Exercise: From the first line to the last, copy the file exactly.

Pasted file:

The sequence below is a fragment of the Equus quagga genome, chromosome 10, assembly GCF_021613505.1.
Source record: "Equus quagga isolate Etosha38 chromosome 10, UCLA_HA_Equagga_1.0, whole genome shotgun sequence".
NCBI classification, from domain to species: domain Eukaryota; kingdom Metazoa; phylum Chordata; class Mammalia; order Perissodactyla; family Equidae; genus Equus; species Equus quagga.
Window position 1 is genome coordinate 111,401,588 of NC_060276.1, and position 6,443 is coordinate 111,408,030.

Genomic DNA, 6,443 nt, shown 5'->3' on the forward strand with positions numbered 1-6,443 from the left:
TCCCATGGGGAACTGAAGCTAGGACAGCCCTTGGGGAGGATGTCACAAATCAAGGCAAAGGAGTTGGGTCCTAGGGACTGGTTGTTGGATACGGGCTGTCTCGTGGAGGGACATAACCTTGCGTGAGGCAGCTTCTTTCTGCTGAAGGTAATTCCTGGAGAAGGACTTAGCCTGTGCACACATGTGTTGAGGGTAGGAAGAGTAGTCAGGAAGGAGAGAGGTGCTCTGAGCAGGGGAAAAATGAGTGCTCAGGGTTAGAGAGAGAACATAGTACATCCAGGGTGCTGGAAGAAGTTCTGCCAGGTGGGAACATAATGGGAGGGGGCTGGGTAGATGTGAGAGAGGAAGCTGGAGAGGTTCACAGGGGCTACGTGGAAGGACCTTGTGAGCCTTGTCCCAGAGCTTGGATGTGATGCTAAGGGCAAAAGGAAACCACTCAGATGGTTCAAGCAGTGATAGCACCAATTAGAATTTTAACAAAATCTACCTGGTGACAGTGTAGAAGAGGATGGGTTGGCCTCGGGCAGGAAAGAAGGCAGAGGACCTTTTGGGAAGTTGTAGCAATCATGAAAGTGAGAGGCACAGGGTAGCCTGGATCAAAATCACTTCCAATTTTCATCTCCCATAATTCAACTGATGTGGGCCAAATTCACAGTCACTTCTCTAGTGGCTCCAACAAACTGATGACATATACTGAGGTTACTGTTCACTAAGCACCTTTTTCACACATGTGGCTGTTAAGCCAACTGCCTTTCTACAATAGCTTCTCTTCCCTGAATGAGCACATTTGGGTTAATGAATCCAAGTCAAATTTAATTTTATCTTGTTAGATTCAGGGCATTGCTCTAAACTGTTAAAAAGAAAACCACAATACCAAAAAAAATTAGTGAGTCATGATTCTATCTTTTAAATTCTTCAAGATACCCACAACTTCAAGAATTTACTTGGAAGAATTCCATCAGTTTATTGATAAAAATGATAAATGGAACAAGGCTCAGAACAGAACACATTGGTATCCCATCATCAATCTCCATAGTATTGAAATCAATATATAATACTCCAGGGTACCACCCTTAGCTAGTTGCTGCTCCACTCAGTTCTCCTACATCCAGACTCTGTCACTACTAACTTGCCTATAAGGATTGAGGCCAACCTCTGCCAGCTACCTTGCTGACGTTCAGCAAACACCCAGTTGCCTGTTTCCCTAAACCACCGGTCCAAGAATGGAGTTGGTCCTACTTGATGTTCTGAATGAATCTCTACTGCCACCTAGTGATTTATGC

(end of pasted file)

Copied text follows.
The sequence below is a fragment of the Equus quagga genome, chromosome 10, assembly GCF_021613505.1.
Source record: "Equus quagga isolate Etosha38 chromosome 10, UCLA_HA_Equagga_1.0, whole genome shotgun sequence".
NCBI classification, from domain to species: domain Eukaryota; kingdom Metazoa; phylum Chordata; class Mammalia; order Perissodactyla; family Equidae; genus Equus; species Equus quagga.
Window position 1 is genome coordinate 111,401,588 of NC_060276.1, and position 6,443 is coordinate 111,408,030.

Genomic DNA, 6,443 nt, shown 5'->3' on the forward strand with positions numbered 1-6,443 from the left:
TCCCATGGGGAACTGAAGCTAGGACAGCCCTTGGGGAGGATGTCACAAATCAAGGCAAAGGAGTTGGGTCCTAGGGACTGGTTGTTGGATACGGGCTGTCTCGTGGAGGGACATAACCTTGCGTGAGGCAGCTTCTTTCTGCTGAAGGTAATTCCTGGAGAAGGACTTAGCCTGTGCACACATGTGTTGAGGGTAGGAAGAGTAGTCAGGAAGGAGAGAGGTGCTCTGAGCAGGGGAAAAATGAGTGCTCAGGGTTAGAGAGAGAACATAGTACATCCAGGGTGCTGGAAGAAGTTCTGCCAGGTGGGAACATAATGGGAGGGGGCTGGGTAGATGTGAGAGAGGAAGCTGGAGAGGTTCACAGGGGCTACGTGGAAGGACCTTGTGAGCCTTGTCCCAGAGCTTGGATGTGATGCTAAGGGCAAAAGGAAACCACTCAGATGGTTCAAGCAGTGATAGCACCAATTAGAATTTTAACAAAATCTACCTGGTGACAGTGTAGAAGAGGATGGGTTGGCCTCGGGCAGGAAAGAAGGCAGAGGACCTTTTGGGAAGTTGTAGCAATCATGAAAGTGAGAGGCACAGGGTAGCCTGGATCAAAATCACTTCCAATTTTCATCTCCCATAATTCAACTGATGTGGGCCAAATTCACAGTCACTTCTCTAGTGGCTCCAACAAACTGATGACATATACTGAGGTTACTGTTCACTAAGCACCTTTTTCACACATGTGGCTGTTAAGCCAACTGCCTTTCTACAATAGCTTCTCTTCCCTGAATGAGCACATTTGGGTTAATGAATCCAAGTCAAATTTAATTTTATCTTGTTAGATTCAGGGCATTGCTCTAAACTGTTAAAAAGAAAACCACAATACCAAAAAAAATTAGTGAGTCATGATTCTATCTTTTAAATTCTTCAAGATACCCACAACTTCAAGAATTTACTTGGAAGAATTCCATCAGTTTATTGATAAAAATGATAAATGGAACAAGGCTCAGAACAGAACACATTGGTATCCCATCATCAATCTCCATAGTATTGAAATCAATATATAATACTCCAGGGTACCACCCTTAGCTAGTTGCTGCTCCACTCAGTTCTCCTACATCCAGACTCTGTCACTACTAACTTGCCTATAAGGATTGAGGCCAACCTCTGCCAGCTACCTTGCTGACGTTCAGCAAACACCCAGTTGCCTGTTTCCCTAAACCACCGGTCCAAGAATGGAGTTGGTCCTACTTGATGTTCTGAATGAATCTCTACTGCCACCTAGTGATTTATGC